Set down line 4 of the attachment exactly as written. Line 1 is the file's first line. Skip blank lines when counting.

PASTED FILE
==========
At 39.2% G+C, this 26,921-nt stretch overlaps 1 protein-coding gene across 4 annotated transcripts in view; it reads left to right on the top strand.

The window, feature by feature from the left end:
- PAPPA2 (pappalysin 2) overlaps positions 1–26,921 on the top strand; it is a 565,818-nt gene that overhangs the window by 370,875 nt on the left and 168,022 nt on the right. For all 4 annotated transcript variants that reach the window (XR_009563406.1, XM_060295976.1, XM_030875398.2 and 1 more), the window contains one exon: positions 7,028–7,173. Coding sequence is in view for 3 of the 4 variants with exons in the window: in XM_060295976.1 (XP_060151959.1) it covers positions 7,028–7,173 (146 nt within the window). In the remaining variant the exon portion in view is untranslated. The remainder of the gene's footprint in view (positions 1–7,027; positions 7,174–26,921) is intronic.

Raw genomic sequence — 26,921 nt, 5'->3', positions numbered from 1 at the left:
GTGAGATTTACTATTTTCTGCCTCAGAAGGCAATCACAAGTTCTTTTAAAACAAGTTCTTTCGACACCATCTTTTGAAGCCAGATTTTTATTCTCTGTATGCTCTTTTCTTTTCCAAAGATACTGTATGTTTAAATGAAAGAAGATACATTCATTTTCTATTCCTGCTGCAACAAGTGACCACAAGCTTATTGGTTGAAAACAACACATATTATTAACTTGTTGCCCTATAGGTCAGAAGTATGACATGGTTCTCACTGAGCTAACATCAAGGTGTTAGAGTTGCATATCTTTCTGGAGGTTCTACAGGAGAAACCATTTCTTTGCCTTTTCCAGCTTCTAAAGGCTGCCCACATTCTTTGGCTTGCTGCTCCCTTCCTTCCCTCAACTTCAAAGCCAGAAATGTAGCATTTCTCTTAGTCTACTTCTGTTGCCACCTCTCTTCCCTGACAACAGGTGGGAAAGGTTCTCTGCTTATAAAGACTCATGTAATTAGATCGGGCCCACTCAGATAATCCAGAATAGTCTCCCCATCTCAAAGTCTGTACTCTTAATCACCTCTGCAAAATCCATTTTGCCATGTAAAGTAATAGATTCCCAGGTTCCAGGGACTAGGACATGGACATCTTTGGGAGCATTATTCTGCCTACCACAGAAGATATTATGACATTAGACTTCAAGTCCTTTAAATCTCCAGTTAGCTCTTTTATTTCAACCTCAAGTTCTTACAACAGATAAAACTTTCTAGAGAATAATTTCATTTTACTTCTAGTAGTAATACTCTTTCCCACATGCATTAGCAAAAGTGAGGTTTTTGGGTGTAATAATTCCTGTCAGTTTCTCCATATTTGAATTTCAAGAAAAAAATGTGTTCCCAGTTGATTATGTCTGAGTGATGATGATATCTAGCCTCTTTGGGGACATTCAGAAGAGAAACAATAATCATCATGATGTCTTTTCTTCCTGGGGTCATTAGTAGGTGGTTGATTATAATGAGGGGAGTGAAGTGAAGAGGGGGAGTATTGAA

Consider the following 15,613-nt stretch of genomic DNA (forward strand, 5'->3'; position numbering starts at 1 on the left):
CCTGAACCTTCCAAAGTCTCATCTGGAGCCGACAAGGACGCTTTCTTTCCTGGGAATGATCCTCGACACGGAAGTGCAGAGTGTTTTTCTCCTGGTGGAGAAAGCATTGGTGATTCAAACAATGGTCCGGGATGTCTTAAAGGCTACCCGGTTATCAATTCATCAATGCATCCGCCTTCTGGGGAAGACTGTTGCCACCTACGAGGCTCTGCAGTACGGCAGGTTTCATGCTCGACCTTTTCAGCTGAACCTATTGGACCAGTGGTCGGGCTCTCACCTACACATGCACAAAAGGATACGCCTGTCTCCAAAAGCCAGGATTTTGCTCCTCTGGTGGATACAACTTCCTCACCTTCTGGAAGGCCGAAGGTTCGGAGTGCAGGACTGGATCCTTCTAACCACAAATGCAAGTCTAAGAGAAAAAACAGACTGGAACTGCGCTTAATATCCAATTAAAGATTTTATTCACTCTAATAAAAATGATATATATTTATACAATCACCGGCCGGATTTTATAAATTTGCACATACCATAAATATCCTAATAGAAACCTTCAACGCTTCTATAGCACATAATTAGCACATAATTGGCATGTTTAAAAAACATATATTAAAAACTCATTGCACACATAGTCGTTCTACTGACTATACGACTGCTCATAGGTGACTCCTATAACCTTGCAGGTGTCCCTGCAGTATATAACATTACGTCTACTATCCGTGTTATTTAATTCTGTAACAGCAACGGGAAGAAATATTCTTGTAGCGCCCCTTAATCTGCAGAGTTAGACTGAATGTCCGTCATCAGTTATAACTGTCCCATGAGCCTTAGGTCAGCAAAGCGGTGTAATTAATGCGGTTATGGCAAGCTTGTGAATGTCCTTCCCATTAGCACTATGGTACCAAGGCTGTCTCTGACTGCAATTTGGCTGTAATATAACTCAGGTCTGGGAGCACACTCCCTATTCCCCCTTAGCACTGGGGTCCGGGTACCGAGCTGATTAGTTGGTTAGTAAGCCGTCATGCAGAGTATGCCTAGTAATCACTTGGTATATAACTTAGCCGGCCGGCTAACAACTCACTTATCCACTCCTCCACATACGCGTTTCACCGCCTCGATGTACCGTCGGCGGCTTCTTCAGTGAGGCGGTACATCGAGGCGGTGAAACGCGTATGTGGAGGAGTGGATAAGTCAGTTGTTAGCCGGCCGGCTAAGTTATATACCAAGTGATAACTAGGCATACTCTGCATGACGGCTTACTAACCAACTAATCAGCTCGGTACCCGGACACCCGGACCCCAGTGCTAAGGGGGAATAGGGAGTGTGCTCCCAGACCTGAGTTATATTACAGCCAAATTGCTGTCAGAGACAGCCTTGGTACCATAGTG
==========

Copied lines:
Raw genomic sequence — 26,921 nt, 5'->3', positions numbered from 1 at the left: